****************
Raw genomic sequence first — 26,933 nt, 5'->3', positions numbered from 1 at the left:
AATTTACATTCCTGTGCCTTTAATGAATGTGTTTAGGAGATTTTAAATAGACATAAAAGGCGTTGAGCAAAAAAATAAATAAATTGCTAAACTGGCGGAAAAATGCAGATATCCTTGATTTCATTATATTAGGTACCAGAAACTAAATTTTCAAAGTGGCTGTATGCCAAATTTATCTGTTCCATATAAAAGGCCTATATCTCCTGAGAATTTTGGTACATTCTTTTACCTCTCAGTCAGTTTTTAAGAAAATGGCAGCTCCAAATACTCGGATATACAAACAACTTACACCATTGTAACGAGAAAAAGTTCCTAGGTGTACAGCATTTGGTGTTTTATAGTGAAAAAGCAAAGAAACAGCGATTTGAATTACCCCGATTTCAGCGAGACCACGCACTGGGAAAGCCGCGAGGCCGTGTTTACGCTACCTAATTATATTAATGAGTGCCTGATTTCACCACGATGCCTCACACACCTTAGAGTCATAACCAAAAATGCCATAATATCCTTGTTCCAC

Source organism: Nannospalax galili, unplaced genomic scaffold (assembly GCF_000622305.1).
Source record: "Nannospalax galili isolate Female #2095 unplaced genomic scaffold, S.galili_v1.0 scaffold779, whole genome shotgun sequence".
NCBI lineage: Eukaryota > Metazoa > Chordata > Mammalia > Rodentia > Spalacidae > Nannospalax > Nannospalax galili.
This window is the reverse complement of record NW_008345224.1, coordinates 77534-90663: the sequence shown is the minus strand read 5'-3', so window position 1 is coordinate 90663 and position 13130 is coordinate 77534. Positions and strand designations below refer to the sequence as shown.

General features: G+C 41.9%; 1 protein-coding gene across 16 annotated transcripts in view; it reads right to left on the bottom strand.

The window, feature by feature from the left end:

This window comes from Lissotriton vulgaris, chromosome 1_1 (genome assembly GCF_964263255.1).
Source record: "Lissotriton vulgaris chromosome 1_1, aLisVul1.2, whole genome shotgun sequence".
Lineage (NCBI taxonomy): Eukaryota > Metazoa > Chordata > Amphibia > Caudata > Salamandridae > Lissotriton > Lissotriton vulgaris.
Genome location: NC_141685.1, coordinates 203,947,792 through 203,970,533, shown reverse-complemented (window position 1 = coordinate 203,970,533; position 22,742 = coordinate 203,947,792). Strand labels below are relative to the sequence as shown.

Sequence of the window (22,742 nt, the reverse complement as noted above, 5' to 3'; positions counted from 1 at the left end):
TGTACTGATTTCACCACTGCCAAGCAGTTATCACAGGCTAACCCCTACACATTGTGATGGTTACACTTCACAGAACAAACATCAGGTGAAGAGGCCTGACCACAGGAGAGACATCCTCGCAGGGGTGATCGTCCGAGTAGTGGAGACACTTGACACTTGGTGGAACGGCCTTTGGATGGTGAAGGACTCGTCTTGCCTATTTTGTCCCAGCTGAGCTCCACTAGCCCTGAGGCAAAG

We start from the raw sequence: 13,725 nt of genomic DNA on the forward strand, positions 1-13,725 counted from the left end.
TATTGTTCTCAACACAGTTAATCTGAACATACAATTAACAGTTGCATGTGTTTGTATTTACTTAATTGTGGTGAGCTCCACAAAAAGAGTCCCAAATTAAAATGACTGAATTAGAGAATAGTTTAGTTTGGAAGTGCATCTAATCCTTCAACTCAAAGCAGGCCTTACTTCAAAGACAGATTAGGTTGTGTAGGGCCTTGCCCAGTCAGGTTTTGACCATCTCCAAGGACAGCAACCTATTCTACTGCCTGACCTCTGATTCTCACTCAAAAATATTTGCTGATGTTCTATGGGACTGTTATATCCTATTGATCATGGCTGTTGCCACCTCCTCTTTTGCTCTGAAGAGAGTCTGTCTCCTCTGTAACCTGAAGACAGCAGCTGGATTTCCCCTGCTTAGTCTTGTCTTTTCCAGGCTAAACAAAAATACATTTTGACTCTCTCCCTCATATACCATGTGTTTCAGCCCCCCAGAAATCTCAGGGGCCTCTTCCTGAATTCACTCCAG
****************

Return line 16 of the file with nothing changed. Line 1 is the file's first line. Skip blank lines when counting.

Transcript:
TATTGTTCTCAACACAGTTAATCTGAACATACAATTAACAGTTGCATGTGTTTGTATTTACTTAATTGTGGTGAGCTCCACAAAAAGAGTCCCAAATTAAAATGACTGAATTAGAGAATAGTTTAGTTTGGAAGTGCATCTAATCCTTCAACTCAAAGCAGGCCTTACTTCAAAGACAGATTAGGTTGTGTAGGGCCTTGCCCAGTCAGGTTTTGACCATCTCCAAGGACAGCAACCTATTCTACTGCCTGACCTCTGATTCTCACTCAAAAATATTTGCTGATGTTCTATGGGACTGTTATATCCTATTGATCATGGCTGTTGCCACCTCCTCTTTTGCTCTGAAGAGAGTCTGTCTCCTCTGTAACCTGAAGACAGCAGCTGGATTTCCCCTGCTTAGTCTTGTCTTTTCCAGGCTAAACAAAAATACATTTTGACTCTCTCCCTCATATACCATGTGTTTCAGCCCCCCAGAAATCTCAGGGGCCTCTTCCTGAATTCACTCCAG